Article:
Kim Insley

Kim Insley

Teacher Educator

University of London *

-Opening Keynote Presentation

Institute of Education Kim has been involved in education since she started teaching. She trained and worked as a primary teacher working in early years settings (children of 3-8 years of age) for 11 years. Her two subject specialisms are mathematics and music. She has since worked in initial teacher education and at UCL Institute of Education since 1997. In 2011 she extended her teacher education work into international teacher education developing courses for international audiences. She now leads International Teacher Education at UCL Institute of Education.

Kim Insley is a lecturer in education at UCL Institute of Education (IOE), London. The IOE is number 1 in the world for Education Research and as part of University College London (UCL) a member institute of University of London Worldwide. Kim is Programme Director of the PGCE: Teacher Development programme taught through the University of London Worldwide; a fully online professional development programme for teachers (https://london.ac.uk/courses/teacher-development).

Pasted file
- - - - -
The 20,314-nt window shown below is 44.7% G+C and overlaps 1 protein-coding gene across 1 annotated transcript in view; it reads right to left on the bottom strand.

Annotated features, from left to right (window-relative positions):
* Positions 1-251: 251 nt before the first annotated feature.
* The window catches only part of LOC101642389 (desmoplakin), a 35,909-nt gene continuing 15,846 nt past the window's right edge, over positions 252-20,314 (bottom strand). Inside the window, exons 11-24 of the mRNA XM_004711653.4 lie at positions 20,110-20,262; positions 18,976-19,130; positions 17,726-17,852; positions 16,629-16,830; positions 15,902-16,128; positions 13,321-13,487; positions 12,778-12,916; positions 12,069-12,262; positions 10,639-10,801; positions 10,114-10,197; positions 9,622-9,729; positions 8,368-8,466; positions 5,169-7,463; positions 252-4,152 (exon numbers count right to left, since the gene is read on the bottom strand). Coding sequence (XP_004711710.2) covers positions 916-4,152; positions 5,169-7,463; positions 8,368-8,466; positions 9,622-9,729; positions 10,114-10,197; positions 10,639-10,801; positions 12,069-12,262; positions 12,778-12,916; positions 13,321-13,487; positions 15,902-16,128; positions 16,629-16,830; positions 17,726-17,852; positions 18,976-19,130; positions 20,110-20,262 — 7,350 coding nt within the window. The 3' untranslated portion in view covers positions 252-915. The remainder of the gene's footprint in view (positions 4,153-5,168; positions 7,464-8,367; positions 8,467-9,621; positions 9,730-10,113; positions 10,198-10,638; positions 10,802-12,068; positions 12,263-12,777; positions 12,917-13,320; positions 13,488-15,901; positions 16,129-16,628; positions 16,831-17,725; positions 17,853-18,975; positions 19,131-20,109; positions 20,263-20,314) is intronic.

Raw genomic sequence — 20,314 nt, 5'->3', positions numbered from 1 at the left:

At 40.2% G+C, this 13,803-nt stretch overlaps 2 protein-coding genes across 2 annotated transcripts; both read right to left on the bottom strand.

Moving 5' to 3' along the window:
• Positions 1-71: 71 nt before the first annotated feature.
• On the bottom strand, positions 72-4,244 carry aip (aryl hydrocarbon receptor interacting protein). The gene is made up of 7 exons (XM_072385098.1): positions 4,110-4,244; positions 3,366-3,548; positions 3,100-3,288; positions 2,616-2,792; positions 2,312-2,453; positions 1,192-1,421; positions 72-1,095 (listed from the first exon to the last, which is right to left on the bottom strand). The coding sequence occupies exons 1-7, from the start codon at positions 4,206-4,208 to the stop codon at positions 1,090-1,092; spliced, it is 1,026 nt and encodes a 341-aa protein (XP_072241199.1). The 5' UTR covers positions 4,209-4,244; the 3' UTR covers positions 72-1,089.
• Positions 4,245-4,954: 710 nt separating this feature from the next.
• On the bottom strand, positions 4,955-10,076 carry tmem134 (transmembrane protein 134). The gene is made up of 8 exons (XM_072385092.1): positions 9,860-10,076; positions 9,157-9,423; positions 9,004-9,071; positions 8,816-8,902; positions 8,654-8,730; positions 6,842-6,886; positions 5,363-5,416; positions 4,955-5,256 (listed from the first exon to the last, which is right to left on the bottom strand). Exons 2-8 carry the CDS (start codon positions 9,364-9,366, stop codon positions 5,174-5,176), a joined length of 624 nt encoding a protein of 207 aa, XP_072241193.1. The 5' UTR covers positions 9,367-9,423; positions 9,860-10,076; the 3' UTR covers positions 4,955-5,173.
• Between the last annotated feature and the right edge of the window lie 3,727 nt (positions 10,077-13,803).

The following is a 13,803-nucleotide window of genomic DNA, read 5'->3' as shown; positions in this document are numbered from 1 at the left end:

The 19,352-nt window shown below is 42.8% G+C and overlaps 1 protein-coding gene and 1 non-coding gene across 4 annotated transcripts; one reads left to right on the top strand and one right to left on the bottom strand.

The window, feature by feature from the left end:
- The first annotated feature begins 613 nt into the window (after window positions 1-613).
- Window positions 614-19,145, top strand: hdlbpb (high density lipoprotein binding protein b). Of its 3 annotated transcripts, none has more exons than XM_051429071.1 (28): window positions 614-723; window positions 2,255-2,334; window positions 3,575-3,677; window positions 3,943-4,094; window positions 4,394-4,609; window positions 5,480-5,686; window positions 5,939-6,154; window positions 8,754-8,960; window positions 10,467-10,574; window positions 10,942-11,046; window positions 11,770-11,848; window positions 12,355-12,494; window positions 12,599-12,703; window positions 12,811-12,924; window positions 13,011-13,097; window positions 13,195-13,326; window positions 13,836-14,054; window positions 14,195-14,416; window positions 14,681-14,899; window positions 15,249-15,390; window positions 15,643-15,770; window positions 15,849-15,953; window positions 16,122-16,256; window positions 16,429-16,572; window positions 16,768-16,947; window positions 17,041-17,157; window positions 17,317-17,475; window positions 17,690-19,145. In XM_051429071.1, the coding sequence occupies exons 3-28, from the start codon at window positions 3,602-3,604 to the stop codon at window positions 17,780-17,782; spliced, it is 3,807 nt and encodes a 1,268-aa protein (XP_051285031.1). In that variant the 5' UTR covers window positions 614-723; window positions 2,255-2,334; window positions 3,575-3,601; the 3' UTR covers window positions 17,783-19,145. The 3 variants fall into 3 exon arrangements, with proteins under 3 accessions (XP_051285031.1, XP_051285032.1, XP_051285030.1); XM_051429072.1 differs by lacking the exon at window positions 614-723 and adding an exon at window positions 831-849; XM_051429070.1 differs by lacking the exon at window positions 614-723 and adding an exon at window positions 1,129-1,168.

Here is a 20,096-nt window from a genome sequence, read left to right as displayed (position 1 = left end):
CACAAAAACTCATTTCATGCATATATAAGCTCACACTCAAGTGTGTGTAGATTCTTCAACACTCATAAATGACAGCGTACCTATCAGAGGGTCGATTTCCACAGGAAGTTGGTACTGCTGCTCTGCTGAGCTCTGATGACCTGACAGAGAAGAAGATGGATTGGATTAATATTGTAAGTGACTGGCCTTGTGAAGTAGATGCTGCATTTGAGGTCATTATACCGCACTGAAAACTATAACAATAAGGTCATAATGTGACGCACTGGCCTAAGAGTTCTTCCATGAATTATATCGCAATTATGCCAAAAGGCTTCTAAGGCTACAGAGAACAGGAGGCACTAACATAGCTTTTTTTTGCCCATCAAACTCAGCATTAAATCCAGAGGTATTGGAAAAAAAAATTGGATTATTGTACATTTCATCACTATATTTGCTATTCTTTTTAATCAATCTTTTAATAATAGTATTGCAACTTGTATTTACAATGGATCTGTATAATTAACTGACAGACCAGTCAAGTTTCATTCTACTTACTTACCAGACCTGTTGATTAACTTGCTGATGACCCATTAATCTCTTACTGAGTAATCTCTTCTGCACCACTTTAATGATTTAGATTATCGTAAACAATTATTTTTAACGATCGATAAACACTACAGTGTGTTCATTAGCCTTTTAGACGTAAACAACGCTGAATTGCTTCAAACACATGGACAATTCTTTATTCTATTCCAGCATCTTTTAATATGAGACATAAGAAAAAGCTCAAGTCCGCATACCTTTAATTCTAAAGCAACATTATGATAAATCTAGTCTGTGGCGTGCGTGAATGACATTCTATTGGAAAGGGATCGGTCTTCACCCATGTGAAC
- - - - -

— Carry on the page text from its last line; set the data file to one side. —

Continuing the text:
Empowering Teachers: lessons post-covid

The Covid-19 pandemic has shaken teachers’ understanding of learning and teaching as so many classrooms became virtual. A consequence of this shift to the virtual classroom could have been the return for many teachers of pedagogies more suited to ‘telling’ rather than student-centred if only because when managing challenge we often revert to teaching as we were taught (Alger, 2009). What has happened is that teachers have learnt to use online tools and adapt them for their teaching. This keynote does not consider what teachers have done but speculates through examining professional development and teacher education research as to how successful teachers have been able to adapt their pedagogies to support online teaching. It explores new skills teachers may have needed to learn, considers limitations due to resources and examines the characteristics of initial and in-service teacher education which may have facilitated this positive response to the pandemic. The outcomes of this reflection identify that professional development needs to be situated in the educational setting, is reflective in nature and uses research to underpin the knowledge and skills development of participant teachers.

Reference:

Alger, C. L. (2009) ‘Secondary teachers’ conceptual metaphors of teaching and learning: Changes over the career span’. Teaching and Teacher Education 25: 743-751.